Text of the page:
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Questions Of The Day Transcript - 19 November

(Uncorrected transcript - subject to correction and further editing)
Questions 1-12 19 November, 2002

QUESTIONS FOR ORAL ANSWER

QUESTIONS TO MINISTERS

Treaty of Waitangi--Article Three

1. Hon. BILL ENGLISH (Leader--NZ National) to the Prime Minister: Does she stand by the statement in the Speech from the Throne in December 1999 that Article Three of the Treaty of Waitangi implies equality in the rights of citizenship; if so, why?

Rt Hon. HELEN CLARK (Prime Minister): Yes. That article states that Maori are to be extended all the rights and privileges of British subjects. I am advised that in modern New Zealand that equates to an undertaking to ensure that Maori have the same rights and duties of citizenship as other New Zealanders.

Hon. Bill English: Can the Prime Minister explain to the House why she supports local government legislation that will allow councils to determine separate representation for Maori, and which sets out a whole raft of additional means by which Maori can participate in local government?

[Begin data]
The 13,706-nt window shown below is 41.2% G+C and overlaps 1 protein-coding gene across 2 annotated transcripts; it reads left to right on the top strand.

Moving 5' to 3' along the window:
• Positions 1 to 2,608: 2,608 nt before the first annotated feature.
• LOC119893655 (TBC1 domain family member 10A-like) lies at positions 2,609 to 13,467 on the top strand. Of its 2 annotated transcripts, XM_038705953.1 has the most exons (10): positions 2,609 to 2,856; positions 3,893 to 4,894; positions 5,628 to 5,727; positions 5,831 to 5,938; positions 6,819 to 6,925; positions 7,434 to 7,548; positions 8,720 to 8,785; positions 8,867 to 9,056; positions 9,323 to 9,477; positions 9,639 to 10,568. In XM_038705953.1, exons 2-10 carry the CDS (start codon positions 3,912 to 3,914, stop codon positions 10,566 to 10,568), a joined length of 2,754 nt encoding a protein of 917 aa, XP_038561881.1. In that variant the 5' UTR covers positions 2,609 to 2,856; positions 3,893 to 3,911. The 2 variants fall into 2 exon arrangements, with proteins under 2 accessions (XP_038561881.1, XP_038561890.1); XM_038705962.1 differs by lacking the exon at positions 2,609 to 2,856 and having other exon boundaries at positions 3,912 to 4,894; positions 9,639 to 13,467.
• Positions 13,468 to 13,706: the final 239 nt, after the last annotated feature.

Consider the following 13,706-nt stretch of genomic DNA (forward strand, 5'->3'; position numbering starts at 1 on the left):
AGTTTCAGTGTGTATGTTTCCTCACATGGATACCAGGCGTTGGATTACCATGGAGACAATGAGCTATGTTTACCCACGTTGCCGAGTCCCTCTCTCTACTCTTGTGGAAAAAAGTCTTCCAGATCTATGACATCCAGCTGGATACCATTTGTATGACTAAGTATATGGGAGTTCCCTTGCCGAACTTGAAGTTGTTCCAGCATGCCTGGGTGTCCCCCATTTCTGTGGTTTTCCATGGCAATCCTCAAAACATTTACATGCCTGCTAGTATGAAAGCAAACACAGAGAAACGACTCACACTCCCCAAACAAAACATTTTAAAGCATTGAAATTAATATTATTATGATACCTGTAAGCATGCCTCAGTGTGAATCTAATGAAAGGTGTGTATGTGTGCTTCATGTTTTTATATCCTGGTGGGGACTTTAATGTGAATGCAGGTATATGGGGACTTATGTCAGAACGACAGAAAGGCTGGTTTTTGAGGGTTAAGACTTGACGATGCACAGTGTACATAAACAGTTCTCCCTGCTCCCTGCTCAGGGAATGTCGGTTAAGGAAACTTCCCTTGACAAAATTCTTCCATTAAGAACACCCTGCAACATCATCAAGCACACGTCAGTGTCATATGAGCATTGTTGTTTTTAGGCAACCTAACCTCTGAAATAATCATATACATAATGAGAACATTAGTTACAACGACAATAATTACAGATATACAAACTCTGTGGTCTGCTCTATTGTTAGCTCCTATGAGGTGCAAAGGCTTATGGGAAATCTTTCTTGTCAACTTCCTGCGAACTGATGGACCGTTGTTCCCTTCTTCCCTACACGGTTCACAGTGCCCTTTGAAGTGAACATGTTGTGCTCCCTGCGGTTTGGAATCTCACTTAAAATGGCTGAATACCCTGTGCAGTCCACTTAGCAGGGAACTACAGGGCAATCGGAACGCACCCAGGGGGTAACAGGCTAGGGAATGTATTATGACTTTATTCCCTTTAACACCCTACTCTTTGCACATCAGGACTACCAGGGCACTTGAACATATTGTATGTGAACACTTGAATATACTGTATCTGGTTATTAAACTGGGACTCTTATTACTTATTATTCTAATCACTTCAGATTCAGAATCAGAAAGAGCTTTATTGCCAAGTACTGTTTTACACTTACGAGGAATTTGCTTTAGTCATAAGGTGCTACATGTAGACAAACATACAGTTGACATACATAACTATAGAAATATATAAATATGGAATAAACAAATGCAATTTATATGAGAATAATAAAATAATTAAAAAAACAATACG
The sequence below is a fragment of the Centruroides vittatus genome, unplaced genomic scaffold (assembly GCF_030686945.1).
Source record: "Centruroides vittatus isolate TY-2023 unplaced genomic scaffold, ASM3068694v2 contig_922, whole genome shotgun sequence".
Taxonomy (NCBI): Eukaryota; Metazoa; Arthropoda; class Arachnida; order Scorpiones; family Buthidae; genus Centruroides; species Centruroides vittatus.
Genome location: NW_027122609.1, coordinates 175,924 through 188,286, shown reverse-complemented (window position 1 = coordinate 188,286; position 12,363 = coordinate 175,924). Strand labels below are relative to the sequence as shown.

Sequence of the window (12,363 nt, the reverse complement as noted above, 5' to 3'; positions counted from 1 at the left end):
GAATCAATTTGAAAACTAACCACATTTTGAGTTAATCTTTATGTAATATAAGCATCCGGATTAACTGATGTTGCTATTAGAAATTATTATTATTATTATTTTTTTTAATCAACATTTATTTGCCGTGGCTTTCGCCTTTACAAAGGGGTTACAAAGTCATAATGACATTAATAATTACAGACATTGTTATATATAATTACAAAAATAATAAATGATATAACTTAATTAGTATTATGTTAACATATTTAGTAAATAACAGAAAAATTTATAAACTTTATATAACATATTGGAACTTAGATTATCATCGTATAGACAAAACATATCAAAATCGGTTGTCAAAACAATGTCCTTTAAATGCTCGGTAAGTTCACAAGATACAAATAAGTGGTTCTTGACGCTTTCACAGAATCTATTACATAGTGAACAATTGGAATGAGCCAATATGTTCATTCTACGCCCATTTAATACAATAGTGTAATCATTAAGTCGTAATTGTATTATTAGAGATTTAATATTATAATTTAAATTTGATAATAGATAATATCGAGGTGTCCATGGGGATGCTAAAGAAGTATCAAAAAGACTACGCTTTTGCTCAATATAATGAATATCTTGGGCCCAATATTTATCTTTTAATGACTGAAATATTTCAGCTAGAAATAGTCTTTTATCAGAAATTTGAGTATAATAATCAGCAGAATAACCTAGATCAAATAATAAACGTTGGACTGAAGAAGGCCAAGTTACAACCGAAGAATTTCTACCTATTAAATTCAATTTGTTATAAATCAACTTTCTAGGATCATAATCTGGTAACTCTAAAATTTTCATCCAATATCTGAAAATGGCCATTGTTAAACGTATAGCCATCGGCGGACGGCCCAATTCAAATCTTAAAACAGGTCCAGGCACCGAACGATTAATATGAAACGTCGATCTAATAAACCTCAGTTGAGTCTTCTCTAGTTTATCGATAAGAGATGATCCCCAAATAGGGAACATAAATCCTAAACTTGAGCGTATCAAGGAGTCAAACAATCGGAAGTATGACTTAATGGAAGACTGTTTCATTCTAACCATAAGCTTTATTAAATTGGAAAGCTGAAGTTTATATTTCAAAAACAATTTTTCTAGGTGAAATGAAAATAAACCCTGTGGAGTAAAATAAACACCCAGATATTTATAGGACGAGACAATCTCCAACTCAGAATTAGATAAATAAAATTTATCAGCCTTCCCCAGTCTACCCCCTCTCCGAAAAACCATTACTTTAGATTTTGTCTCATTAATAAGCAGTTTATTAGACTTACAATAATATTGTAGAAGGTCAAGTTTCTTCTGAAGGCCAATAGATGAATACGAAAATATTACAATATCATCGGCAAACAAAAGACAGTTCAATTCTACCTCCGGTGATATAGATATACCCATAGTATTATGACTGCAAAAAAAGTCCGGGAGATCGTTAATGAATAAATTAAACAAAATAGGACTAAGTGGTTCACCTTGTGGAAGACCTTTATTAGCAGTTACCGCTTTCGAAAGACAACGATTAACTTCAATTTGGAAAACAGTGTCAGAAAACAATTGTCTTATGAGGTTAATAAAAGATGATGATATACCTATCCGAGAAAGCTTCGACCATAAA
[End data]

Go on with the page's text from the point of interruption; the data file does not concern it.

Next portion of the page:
Rt Hon. HELEN CLARK: It is important that the treaty's principles around consultation and participation are respected in the legislation, and that local government should do its very best to include Maori in its decision-making. In respect of the issue of Maori representation on local authorities, there was a long debate in this House about the Bay of Plenty Regional Council request to have such representation. The local government legislation provides that in future there will be procedures for local government itself to come to such decisions.

Mahara Okeroa: What reports, if any, has the Prime Minister seen on the rights of citizenship?

Rt Hon. HELEN CLARK: I have seen a report of a quite extraordinary speech given this morning by the Leader of the Opposition in which he seems to be competing with the leader of New Zealand First to see who can attack the treaty the most.